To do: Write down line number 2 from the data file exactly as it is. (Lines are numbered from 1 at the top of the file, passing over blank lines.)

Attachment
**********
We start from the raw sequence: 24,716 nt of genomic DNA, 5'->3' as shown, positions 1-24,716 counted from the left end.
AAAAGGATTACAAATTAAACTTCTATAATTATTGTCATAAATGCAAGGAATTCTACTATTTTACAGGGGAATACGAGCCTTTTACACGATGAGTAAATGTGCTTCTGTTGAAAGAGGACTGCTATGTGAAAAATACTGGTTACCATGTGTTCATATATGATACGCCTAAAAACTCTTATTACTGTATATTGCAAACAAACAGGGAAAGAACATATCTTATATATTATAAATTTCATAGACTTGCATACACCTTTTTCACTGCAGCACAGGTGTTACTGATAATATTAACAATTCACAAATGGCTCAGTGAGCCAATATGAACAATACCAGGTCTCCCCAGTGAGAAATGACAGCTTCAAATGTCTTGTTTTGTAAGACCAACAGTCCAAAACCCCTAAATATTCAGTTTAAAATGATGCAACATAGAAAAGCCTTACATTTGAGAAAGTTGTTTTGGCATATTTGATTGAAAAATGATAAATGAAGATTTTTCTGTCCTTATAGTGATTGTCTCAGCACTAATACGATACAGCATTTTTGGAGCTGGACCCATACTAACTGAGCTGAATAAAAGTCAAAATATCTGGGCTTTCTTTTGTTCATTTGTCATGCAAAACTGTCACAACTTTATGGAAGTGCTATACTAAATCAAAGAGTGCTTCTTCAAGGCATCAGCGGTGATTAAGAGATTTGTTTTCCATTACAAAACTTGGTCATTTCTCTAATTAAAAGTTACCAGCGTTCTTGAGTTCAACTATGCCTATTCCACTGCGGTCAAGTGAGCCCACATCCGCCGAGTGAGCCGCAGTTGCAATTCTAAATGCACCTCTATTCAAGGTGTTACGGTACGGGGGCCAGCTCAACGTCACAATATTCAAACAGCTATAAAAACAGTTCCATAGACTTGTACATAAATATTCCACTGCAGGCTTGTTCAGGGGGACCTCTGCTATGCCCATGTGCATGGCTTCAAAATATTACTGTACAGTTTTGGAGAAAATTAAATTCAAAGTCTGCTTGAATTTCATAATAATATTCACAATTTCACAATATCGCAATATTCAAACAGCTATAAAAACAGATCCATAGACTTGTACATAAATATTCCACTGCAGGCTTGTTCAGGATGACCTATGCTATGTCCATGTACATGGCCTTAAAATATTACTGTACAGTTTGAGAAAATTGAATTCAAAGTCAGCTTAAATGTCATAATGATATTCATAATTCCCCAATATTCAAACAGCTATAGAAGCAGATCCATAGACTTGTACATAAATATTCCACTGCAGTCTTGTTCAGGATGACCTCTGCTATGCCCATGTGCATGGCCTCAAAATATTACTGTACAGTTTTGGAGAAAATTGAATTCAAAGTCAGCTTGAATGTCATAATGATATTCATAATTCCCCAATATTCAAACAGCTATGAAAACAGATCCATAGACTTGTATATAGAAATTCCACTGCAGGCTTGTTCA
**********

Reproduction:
AAAAGGATTACAAATTAAACTTCTATAATTATTGTCATAAATGCAAGGAATTCTACTATTTTACAGGGGAATACGAGCCTTTTACACGATGAGTAAATGTGCTTCTGTTGAAAGAGGACTGCTATGTGAAAAATACTGGTTACCATGTGTTCATATATGATACGCCTAAAAACTCTTATTACTGTATATTGCAAACAAACAGGGAAAGAACATATCTTATATATTATAAATTTCATAGACTTGCATACACCTTTTTCACTGCAGCACAGGTGTTACTGATAATATTAACAATTCACAAATGGCTCAGTGAGCCAATATGAACAATACCAGGTCTCCCCAGTGAGAAATGACAGCTTCAAATGTCTTGTTTTGTAAGACCAACAGTCCAAAACCCCTAAATATTCAGTTTAAAATGATGCAACATAGAAAAGCCTTACATTTGAGAAAGTTGTTTTGGCATATTTGATTGAAAAATGATAAATGAAGATTTTTCTGTCCTTATAGTGATTGTCTCAGCACTAATACGATACAGCATTTTTGGAGCTGGACCCATACTAACTGAGCTGAATAAAAGTCAAAATATCTGGGCTTTCTTTTGTTCATTTGTCATGCAAAACTGTCACAACTTTATGGAAGTGCTATACTAAATCAAAGAGTGCTTCTTCAAGGCATCAGCGGTGATTAAGAGATTTGTTTTCCATTACAAAACTTGGTCATTTCTCTAATTAAAAGTTACCAGCGTTCTTGAGTTCAACTATGCCTATTCCACTGCGGTCAAGTGAGCCCACATCCGCCGAGTGAGCCGCAGTTGCAATTCTAAATGCACCTCTATTCAAGGTGTTACGGTACGGGGGCCAGCTCAACGTCACAATATTCAAACAGCTATAAAAACAGTTCCATAGACTTGTACATAAATATTCCACTGCAGGCTTGTTCAGGGGGACCTCTGCTATGCCCATGTGCATGGCTTCAAAATATTACTGTACAGTTTTGGAGAAAATTAAATTCAAAGTCTGCTTGAATTTCATAATAATATTCACAATTTCACAATATCGCAATATTCAAACAGCTATAAAAACAGATCCATAGACTTGTACATAAATATTCCACTGCAGGCTTGTTCAGGATGACCTATGCTATGTCCATGTACATGGCCTTAAAATATTACTGTACAGTTTGAGAAAATTGAATTCAAAGTCAGCTTAAATGTCATAATGATATTCATAATTCCCCAATATTCAAACAGCTATAGAAGCAGATCCATAGACTTGTACATAAATATTCCACTGCAGTCTTGTTCAGGATGACCTCTGCTATGCCCATGTGCATGGCCTCAAAATATTACTGTACAGTTTTGGAGAAAATTGAATTCAAAGTCAGCTTGAATGTCATAATGATATTCATAATTCCCCAATATTCAAACAGCTATGAAAACAGATCCATAGACTTGTATATAGAAATTCCACTGCAGGCTTGTTCA